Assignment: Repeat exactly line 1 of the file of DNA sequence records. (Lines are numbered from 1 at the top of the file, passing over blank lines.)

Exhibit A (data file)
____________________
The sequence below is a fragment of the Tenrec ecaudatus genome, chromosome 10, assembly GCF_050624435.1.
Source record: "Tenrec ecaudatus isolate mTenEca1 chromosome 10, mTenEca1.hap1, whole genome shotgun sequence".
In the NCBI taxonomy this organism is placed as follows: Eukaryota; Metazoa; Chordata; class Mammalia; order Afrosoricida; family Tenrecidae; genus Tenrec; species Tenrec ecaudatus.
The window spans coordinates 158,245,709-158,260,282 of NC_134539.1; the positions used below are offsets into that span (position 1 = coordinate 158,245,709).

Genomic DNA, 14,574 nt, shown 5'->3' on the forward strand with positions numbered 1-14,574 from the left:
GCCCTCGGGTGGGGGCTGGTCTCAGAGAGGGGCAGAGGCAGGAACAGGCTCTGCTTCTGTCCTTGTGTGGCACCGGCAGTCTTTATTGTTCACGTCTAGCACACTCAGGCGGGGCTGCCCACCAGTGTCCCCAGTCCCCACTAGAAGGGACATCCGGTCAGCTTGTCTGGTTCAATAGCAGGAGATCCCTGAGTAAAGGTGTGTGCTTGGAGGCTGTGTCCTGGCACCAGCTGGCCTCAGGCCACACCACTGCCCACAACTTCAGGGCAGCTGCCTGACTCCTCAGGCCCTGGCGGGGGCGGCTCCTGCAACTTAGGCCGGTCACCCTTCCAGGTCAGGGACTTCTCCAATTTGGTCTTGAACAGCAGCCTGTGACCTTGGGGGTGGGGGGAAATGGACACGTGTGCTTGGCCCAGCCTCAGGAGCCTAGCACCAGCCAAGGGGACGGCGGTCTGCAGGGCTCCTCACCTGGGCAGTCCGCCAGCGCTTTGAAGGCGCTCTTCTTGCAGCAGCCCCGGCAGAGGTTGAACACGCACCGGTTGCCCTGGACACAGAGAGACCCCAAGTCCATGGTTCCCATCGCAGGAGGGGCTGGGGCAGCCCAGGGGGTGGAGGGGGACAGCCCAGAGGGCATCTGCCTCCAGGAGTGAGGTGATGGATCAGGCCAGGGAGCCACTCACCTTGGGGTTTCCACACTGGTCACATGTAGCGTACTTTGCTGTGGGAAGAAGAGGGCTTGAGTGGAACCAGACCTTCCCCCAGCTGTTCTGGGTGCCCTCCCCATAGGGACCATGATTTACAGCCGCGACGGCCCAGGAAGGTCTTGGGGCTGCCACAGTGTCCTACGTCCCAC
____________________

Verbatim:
The sequence below is a fragment of the Tenrec ecaudatus genome, chromosome 10, assembly GCF_050624435.1.